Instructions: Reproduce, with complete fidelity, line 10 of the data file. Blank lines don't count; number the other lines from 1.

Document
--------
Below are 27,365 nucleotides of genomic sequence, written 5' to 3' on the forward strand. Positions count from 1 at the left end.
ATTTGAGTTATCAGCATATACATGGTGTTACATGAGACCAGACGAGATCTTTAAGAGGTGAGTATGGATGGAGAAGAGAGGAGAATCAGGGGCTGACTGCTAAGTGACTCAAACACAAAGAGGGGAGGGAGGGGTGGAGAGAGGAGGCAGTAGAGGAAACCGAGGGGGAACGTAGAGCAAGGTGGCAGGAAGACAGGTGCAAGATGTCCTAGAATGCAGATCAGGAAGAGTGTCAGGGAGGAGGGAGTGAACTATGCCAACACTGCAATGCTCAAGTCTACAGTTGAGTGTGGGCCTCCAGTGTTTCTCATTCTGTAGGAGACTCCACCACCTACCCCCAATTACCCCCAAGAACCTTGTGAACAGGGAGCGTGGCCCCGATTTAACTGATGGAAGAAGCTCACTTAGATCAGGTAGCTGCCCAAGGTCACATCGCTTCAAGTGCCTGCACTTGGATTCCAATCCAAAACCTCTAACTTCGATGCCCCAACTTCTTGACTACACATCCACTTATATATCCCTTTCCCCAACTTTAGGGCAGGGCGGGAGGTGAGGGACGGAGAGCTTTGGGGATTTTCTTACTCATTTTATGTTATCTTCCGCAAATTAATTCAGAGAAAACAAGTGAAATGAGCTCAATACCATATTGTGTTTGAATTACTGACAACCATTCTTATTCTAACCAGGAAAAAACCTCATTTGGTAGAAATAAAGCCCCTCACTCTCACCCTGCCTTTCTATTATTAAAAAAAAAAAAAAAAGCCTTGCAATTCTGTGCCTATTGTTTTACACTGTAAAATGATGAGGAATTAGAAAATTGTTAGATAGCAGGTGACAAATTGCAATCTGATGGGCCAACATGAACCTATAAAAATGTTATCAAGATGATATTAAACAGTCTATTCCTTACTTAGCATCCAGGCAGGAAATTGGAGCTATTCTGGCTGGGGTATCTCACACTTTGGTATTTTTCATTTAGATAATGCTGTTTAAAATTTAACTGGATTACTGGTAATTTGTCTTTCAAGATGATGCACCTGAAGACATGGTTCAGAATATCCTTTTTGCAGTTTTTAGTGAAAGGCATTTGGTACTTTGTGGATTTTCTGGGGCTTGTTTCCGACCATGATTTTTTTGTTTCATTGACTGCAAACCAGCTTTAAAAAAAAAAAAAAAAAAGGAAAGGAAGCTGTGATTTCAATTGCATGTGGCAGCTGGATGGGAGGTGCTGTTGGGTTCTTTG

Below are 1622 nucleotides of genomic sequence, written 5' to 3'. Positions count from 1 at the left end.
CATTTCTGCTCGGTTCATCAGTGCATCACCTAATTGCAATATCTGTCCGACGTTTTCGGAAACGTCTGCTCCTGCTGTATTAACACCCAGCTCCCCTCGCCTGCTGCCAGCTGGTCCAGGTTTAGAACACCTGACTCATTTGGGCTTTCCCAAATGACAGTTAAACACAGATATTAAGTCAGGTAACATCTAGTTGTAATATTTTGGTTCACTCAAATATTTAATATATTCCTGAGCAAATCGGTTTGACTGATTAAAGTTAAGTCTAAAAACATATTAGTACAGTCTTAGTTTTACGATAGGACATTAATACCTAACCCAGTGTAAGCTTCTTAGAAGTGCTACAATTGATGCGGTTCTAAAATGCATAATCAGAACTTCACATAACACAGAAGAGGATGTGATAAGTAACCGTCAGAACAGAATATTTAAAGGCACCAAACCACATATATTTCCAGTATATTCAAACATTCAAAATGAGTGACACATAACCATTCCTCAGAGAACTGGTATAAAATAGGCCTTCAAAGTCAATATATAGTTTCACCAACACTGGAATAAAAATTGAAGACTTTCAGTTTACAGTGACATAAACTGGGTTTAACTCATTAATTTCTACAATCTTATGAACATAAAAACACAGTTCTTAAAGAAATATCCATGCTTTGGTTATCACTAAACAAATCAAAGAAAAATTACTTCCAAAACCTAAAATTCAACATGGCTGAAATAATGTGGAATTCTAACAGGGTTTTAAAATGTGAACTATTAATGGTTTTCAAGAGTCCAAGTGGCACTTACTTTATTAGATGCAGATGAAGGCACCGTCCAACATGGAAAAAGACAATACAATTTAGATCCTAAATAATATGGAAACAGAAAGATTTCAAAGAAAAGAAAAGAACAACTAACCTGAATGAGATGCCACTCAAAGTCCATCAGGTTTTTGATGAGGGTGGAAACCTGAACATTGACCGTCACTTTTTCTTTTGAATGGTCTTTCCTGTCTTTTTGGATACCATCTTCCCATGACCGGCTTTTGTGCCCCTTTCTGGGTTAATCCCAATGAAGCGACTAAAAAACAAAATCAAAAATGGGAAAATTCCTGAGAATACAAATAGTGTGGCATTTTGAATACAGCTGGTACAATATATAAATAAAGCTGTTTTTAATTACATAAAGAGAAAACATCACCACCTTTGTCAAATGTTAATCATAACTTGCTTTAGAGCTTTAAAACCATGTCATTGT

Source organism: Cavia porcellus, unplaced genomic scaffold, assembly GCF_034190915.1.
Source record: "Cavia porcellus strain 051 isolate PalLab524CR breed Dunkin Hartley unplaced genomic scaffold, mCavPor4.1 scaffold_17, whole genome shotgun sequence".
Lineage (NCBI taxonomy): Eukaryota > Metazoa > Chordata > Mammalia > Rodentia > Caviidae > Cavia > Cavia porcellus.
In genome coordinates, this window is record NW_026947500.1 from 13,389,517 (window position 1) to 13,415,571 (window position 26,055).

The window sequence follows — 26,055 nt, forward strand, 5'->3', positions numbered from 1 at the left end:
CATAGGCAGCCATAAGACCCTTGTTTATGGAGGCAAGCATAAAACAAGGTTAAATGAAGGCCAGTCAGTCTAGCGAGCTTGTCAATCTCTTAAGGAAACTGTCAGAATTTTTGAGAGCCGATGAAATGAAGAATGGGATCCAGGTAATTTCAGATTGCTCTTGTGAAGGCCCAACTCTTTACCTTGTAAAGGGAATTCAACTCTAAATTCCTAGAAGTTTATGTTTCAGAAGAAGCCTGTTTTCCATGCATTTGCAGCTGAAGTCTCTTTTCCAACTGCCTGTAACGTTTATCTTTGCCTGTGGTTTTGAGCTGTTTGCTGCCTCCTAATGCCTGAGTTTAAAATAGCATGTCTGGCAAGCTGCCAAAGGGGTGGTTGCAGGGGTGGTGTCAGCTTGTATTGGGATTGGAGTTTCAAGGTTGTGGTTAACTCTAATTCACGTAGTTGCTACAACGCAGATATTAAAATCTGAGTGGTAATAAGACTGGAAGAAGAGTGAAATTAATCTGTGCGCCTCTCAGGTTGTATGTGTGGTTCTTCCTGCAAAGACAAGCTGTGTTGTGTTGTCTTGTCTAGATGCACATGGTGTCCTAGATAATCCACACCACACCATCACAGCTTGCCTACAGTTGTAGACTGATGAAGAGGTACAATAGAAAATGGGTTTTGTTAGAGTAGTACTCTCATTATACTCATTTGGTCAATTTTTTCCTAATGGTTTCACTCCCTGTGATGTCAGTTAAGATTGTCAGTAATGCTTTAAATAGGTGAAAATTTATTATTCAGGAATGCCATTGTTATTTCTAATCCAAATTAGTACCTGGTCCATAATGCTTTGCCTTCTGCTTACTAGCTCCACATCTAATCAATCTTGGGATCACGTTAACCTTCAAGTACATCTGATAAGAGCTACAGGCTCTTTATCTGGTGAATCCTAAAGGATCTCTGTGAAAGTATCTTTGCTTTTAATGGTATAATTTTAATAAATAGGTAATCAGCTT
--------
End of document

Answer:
CATAGGCAGCCATAAGACCCTTGTTTATGGAGGCAAGCATAAAACAAGGTTAAATGAAGGCCAGTCAGTCTAGCGAGCTTGTCAATCTCTTAAGGAAACTGTCAGAATTTTTGAGAGCCGATGAAATGAAGAATGGGATCCAGGTAATTTCAGATTGCTCTTGTGAAGGCCCAACTCTTTACCTTGTAAAGGGAATTCAACTCTAAATTCCTAGAAGTTTATGTTTCAGAAGAAGCCTGTTTTCCATGCATTTGCAGCTGAAGTCTCTTTTCCAACTGCCTGTAACGTTTATCTTTGCCTGTGGTTTTGAGCTGTTTGCTGCCTCCTAATGCCTGAGTTTAAAATAGCATGTCTGGCAAGCTGCCAAAGGGGTGGTTGCAGGGGTGGTGTCAGCTTGTATTGGGATTGGAGTTTCAAGGTTGTGGTTAACTCTAATTCACGTAGTTGCTACAACGCAGATATTAAAATCTGAGTGGTAATAAGACTGGAAGAAGAGTGAAATTAATCTGTGCGCCTCTCAGGTTGTATGTGTGGTTCTTCCTGCAAAGACAAGCTGTGTTGTGTTGTCTTGTCTAGATGCACATGGTGTCCTAGATAATCCACACCACACCATCACAGCTTGCCTACAGTTGTAGACTGATGAAGAGGTACAATAGAAAATGGGTTTTGTTAGAGTAGTACTCTCATTATACTCATTTGGTCAATTTTTTCCTAATGGTTTCACTCCCTGTGATGTCAGTTAAGATTGTCAGTAATGCTTTAAATAGGTGAAAATTTATTATTCAGGAATGCCATTGTTATTTCTAATCCAAATTAGTACCTGGTCCATAATGCTTTGCCTTCTGCTTACTAGCTCCACATCTAATCAATCTTGGGATCACGTTAACCTTCAAGTACATCTGATAAGAGCTACAGGCTCTTTATCTGGTGAATCCTAAAGGATCTCTGTGAAAGTATCTTTGCTTTTAATGGTATAATTTTAATAAATAGGTAATCAGCTT